Article published in:
International Journal of Language and Culture
Vol. 2:1 (2015) ► pp. 137
Cited by

Cited by 6 other publications

Ahn, Hyejeong
2017.  In Advances in Cultural Linguistics [Cultural Linguistics, ],  pp. 411 ff. Crossref logo
Kretzenbacher, Heinz L., John Hajek, Catrin Norrby & Doris Schüpbach
2020. Social deixis at international conferences: Austrian German speakers’ introduction and address behaviour in German and English. Journal of Pragmatics 169  pp. 100 ff. Crossref logo
Levisen, Carsten
2020.  In Meaning, Life and Culture: In conversation with Anna Wierzbicka,  pp. 85 ff. Crossref logo
Palmer, Gary B.
2018. Cultural grammar and the cultural linguistics heritage from the pre-Millennials. International Journal of Language and Culture 5:1  pp. 29 ff. Crossref logo
Wierzbicka, Anna
2016.  In Pragmemes and Theories of Language Use [Perspectives in Pragmatics, Philosophy & Psychology, 9],  pp. 209 ff. Crossref logo
Wierzbicka, Anna
2016. Making sense of terms of address in European languages through the Natural Semantic Metalanguage (NSM). Intercultural Pragmatics 13:4  pp. 499 ff. Crossref logo

This list is based on CrossRef data as of 10 april 2021. Please note that it may not be complete. Sources presented here have been supplied by the respective publishers. Any errors therein should be reported to them.

References

References

Becker, H.
(1960) Herren oder Genossen? Sprachpflege, 9, 43.Google Scholar
Benjamin, W.
(1966) Briefe. Frankfurt am Main: Suhrkamp.Google Scholar
Besch, W.
(1998) Duzen, Siezen, Titulieren: Zur Anrede im Deutschen heute und gestern (2. erw. Aufl). Göttingen: Vandenhoech and Ruprecht.Google Scholar
Böll, H.
(1953) Und Sagte Kein Einziges Wort. Köln: Kiepenheuer and Witsch.Google Scholar
(1961) Billard um halbzehn (5. Aufl). Köln: Kiepenheuer and Witsch.Google Scholar
(1962) Erzählungen, Hörspiele, Aufsätze. Köln: Kiepenheuer and Witsch.Google Scholar
(1963) 1947 bis 1951: “Der Zug war punktlich”, “Wo warst du, Adam?” und sechsundzwanzig Erzahlungen. Köln: F. Middelhauvo.Google Scholar
(1976) Billiards at half past nine (P. Bowles, Trans.). London: Calder and Boyars.Google Scholar
(1978) And where were you, Adam? (L. Vennewitz, Trans.). Harmondsworth: Penguin.Google Scholar
(1979) And never said a word (L. Vennewitz, Trans.). New York: McGraw Hill.Google Scholar
Braun, F.
(1988) Terms of address: Problems of patterns and usage in various languages and cultures. Berlin: Mouton de Gruyter. CrossrefGoogle Scholar
Brockhaus Wahrig Deutscher Wörterbuch
(1981) Wiesbaden: F. A. Brockhaus.Google Scholar
Bromhead, H.
(2009) The reign of truth and faith: Epistemic expressions in 16th and 17th century English. Berlin: Mouton de Gruyter. CrossrefGoogle Scholar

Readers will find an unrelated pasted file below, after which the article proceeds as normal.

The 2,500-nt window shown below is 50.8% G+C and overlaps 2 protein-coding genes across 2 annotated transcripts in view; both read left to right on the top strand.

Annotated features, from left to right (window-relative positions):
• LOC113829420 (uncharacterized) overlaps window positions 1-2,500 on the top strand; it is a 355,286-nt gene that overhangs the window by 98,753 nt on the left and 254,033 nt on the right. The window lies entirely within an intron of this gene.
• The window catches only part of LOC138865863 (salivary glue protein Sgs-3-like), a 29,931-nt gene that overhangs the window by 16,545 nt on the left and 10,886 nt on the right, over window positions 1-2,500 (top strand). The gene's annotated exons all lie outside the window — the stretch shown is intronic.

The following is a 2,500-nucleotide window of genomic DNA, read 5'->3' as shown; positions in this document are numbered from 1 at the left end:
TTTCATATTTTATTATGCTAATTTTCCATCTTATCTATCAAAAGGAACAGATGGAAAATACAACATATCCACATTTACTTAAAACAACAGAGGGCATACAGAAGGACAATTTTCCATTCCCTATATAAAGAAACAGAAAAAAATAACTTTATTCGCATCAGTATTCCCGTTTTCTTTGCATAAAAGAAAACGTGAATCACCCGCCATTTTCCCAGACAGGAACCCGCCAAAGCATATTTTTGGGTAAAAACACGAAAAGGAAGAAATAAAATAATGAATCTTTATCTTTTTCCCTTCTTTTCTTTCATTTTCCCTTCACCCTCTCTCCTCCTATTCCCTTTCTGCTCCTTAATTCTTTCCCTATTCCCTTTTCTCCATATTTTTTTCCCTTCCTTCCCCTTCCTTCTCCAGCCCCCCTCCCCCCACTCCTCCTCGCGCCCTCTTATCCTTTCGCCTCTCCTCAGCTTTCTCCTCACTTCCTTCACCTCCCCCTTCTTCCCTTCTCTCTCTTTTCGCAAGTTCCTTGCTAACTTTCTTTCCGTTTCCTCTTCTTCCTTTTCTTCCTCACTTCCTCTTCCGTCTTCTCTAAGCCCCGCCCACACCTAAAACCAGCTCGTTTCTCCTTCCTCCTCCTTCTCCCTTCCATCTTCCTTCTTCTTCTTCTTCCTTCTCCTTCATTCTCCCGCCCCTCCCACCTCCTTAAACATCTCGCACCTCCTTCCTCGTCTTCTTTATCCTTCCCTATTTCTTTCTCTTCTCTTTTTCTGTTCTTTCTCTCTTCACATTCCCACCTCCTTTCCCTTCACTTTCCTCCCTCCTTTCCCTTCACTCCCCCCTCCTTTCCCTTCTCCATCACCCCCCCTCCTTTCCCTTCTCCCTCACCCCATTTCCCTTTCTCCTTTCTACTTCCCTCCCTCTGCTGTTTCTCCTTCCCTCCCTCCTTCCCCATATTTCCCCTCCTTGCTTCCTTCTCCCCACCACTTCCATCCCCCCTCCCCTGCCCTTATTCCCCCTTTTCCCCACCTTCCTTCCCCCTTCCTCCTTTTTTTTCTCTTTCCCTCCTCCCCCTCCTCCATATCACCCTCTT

Clyne, M., Norrby, C., & Warren, J.
(2009) Language and human relations: Styles of address in contemporary language. Cambridge: Cambridge University Press. CrossrefGoogle Scholar
Collins Cobuild English Language Dictionary
(1991) London: HarperCollins.Google Scholar
Collins German Dictionary
(1980) Glasgow: Collins.Google Scholar
Dixon, T.
(2008) The Invention of altruism: Making moral meanings in Victorian Britain. Oxford: British Academy, Oxford University Press. CrossrefGoogle Scholar
Ehlich, K.
(2005) On the historicity of politeness. In R.J. Watts, S. Ide, & K. Ehlich (Eds.), Politeness in language: Studies in its history, theory, and practice (pp. 71–107). Berlin: Mouton de Gruyter. CrossrefGoogle Scholar
Fasten Säulen
(1993) Bistum Essen: Seelsorgeamt.Google Scholar
Goddard, C.
(Ed.) (2008) Cross-linguistic semantics. Amsterdam: John Benjamins. CrossrefGoogle Scholar
(2010) Semantic molecules and semantic complexity (with special reference to “environmental” molecules). Review of Cognitive Linguistics, 8(1), 123–155.Google Scholar
(2011) Semantic analysis: A practical introduction (2nd ed.). Oxford: Oxford University Press.Google Scholar
Goddard, C., & Wierzbicka, A.
(Eds.) (2002) Meaning and universal grammar: Theory and empirical findings (Vols. 1–2). Amsterdam: John Benjamins. CrossrefGoogle Scholar
(2014a) Words and meanings: Lexical semantics across domains, languages, and cultures. Oxford: Oxford University Press.Google Scholar
(2014b) Semantic fieldwork and lexical universals. Studies in Language, 38(1), 80–127. CrossrefGoogle Scholar
Grass, G., & Kohout, P.
(1968) Briefe über die Grenze: Versuch eines Ost-West-Dialogs [von] Günter Grass [und] Pavel Kohout. Hamburg: C. Wegner.Google Scholar
Grimm, J., & Grimm, W.
(1905) Deutsches Wörterbuch. Leipzig: Hirzel.Google Scholar